Home > atrial fibrillation, Journal Club > Journal Club 22 October 2014

Journal Club 22 October 2014


Increased Mortality Associated With Digoxin in Contemporary Patients With Atrial Fibrillation Findings From the TREAT-AF Study





Despite endorsement of digoxin in clinical practice guidelines, there exist limited data on its safety in
atrial fibrillation/flutter (AF).


The goal of this study was to evaluate the association of digoxin with mortality in AF.
METHODS Using complete data of the TREAT-AF (The Retrospective Evaluation and Assessment of Therapies in AF)
study from the U.S. Department of Veterans Affairs (VA) healthcare system, we identified patients with newly diagnosed,
nonvalvular AF seen within 90 days in an outpatient setting between VA fiscal years 2004 and 2008. We used multivariate
and propensity-matched Cox proportional hazards to evaluate the association of digoxin use with death. Residual
confounding was assessed by sensitivity analysis.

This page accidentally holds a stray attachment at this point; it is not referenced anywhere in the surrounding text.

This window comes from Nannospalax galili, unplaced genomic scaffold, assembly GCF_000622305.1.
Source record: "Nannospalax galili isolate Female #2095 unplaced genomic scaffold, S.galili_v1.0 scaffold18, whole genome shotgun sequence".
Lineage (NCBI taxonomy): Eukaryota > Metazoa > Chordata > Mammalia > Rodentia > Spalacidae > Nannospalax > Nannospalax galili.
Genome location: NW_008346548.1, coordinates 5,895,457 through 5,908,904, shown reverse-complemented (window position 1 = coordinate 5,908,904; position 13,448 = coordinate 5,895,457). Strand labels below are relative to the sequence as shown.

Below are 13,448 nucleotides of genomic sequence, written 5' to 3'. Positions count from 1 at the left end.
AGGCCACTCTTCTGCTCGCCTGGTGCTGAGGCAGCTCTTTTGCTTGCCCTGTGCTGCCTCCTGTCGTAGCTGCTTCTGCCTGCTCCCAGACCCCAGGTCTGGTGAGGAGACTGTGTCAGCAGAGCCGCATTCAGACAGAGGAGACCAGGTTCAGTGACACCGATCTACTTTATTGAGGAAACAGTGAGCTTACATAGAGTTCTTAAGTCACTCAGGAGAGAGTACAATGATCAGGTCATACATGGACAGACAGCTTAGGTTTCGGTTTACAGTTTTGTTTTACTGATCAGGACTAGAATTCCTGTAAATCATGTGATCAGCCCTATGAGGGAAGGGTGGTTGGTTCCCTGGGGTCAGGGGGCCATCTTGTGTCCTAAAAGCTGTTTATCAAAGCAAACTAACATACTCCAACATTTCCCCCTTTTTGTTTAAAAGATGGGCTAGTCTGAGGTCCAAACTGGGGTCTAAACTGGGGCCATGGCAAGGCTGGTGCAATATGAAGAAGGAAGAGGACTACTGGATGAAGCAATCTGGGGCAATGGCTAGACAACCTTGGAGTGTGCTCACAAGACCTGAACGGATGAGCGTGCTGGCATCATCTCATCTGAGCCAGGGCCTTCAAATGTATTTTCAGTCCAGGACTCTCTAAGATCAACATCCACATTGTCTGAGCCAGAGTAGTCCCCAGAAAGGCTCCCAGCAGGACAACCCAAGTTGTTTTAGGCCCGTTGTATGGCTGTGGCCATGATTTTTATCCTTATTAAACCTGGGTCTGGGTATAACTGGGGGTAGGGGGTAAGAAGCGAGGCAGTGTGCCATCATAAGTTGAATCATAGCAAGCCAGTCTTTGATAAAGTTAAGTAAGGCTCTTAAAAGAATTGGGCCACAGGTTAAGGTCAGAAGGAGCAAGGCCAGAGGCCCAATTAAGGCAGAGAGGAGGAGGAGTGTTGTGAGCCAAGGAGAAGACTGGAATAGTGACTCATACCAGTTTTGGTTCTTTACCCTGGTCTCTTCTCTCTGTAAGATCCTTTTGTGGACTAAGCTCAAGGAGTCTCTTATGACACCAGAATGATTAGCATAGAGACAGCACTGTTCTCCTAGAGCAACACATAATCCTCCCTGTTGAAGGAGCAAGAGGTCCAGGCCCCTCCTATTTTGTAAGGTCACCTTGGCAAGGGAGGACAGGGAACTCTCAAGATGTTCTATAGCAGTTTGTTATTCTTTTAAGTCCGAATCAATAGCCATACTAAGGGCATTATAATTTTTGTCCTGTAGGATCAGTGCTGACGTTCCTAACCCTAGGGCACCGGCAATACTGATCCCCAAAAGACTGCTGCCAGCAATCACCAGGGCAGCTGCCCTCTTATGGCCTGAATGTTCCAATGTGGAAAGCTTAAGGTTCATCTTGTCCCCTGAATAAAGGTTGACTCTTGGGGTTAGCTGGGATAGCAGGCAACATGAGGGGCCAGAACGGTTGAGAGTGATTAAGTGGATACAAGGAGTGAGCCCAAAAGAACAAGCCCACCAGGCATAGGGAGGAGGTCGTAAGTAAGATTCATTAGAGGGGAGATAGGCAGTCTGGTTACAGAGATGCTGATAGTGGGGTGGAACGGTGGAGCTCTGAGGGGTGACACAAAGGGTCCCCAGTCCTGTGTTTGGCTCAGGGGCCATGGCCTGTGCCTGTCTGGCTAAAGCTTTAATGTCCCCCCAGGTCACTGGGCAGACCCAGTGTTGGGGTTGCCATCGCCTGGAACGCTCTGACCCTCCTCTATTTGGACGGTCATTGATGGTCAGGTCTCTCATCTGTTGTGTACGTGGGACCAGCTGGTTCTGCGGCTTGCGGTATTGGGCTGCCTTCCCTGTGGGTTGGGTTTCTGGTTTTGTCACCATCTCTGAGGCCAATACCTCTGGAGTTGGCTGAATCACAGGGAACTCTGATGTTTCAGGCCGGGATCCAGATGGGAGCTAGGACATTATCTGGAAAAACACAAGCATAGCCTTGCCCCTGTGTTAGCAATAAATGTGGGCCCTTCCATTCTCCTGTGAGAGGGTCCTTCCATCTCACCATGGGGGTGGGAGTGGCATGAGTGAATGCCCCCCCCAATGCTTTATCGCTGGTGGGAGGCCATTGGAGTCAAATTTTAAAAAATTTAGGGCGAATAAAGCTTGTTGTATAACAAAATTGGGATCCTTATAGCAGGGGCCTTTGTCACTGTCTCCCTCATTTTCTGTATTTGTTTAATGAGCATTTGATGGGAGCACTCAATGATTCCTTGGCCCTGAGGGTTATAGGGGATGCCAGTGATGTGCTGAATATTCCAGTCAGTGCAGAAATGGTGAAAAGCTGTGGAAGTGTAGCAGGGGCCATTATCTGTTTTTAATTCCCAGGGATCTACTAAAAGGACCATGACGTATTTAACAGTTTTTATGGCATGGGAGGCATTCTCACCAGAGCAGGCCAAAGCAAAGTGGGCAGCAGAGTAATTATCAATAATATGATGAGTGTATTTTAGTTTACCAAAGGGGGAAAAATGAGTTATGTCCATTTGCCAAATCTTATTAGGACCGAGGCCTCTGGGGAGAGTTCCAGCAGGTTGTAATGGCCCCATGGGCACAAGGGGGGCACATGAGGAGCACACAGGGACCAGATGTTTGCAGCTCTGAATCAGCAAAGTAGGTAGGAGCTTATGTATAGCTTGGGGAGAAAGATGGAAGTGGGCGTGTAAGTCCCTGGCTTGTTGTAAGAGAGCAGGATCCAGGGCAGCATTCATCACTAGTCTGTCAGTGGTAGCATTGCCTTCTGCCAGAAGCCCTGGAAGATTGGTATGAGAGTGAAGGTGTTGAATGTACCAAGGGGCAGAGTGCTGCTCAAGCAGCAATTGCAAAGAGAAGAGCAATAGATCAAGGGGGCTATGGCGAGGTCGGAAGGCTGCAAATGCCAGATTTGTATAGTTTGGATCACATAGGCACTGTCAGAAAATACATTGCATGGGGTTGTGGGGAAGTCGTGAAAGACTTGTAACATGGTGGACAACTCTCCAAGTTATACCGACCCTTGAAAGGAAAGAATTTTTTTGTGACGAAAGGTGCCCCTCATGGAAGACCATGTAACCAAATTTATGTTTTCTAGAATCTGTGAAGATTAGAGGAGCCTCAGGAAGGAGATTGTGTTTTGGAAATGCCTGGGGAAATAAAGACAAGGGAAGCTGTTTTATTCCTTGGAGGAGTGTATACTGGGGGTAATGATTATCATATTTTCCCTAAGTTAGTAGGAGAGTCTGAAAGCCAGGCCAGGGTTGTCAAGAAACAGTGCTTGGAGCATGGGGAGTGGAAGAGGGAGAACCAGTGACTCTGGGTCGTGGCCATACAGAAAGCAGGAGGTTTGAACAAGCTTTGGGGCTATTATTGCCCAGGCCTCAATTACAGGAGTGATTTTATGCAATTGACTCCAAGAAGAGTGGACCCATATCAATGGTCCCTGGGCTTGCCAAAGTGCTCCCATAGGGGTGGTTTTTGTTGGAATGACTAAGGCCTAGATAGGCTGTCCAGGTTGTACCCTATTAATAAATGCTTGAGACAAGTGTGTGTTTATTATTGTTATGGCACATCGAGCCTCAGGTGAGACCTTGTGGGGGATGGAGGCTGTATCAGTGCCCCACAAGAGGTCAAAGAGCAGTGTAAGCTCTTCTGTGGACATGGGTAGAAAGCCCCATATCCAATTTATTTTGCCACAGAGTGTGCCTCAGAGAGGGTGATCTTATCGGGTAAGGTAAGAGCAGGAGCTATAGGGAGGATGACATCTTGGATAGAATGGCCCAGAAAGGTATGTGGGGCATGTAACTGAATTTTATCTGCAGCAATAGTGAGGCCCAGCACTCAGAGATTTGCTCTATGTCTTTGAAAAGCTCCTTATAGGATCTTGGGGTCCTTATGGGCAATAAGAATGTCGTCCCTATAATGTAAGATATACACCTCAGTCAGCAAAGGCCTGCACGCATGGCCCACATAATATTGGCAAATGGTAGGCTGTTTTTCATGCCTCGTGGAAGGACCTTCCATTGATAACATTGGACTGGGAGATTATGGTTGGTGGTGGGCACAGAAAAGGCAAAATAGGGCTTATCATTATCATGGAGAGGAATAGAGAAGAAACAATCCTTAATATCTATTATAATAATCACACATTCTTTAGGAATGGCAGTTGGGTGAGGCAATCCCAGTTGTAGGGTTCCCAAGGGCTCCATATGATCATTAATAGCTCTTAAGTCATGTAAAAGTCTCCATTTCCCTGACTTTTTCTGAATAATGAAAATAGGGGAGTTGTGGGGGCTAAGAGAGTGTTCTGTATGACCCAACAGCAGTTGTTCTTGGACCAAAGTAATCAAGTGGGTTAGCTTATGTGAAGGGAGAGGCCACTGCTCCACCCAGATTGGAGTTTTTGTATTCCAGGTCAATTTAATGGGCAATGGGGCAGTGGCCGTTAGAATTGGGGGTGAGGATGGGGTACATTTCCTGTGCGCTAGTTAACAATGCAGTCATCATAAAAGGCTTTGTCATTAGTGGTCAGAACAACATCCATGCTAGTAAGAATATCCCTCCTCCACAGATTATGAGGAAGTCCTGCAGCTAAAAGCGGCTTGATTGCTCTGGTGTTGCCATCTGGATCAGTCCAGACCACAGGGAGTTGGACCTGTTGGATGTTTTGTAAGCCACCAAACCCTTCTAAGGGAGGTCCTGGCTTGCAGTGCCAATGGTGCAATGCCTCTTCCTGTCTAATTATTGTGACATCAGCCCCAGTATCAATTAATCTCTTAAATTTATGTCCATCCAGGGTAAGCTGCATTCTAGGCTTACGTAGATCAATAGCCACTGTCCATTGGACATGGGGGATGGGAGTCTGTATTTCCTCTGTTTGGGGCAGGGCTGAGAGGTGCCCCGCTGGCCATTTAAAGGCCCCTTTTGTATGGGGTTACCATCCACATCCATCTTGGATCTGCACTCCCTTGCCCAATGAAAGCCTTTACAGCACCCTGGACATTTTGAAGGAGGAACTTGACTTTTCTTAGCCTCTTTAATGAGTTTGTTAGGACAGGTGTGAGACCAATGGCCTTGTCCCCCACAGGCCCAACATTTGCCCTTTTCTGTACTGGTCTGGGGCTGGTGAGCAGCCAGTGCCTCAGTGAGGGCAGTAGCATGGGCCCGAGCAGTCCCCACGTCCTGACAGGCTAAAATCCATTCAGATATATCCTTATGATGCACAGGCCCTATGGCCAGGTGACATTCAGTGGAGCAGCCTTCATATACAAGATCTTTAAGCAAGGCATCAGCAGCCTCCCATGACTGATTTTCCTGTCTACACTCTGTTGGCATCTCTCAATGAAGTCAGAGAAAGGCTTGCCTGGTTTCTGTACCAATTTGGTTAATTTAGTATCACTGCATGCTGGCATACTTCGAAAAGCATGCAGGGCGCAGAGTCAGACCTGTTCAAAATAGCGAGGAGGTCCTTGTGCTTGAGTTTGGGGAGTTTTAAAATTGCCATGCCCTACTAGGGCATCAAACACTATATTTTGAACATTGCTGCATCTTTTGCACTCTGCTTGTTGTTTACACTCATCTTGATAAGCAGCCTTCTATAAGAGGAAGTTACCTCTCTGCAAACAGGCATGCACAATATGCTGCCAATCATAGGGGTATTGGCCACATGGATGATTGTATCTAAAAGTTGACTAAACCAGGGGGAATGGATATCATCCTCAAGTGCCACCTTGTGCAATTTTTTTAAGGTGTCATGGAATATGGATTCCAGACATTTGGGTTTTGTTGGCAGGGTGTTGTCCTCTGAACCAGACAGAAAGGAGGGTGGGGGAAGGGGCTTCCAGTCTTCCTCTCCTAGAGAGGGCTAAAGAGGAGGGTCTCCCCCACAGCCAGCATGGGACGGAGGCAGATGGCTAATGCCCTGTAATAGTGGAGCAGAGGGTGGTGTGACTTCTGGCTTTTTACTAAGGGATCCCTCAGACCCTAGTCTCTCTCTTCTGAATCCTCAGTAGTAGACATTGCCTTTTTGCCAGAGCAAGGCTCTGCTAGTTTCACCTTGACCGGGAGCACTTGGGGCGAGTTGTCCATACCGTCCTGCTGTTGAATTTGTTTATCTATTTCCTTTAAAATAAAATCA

Of 122,465 patients with 353,168 person-years of follow-up (age 72.1 10.3 years, 98.4% male), 28,679
(23.4%) patients received digoxin. Cumulative mortality rates were higher for digoxin-treated patients than for untreated
patients (95 vs. 67 per 1,000 person-years; p < 0.001). Digoxin use was independently associated with mortality after
multivariate adjustment (hazard ratio [HR]: 1.26, 95% confidence interval [CI]: 1.23 to 1.29, p < 0.001) and propensity
matching (HR: 1.21, 95% CI: 1.17 to 1.25, p < 0.001), even after adjustment for drug adherence. The risk of death was not
modified by age, sex, heart failure, kidney function, or concomitant use of beta-blockers, amiodarone, or warfarin.


Digoxin was associated with increased risk of death in patients with newly diagnosed AF, independent
of drug adherence, kidney function, cardiovascular comorbidities, and concomitant therapies. These findings challenge
current cardiovascular society recommendations on use of digoxin in AF.

Supplementary Material

AFFIRM study
AFFIRM subset
AFFIRM subset editorial

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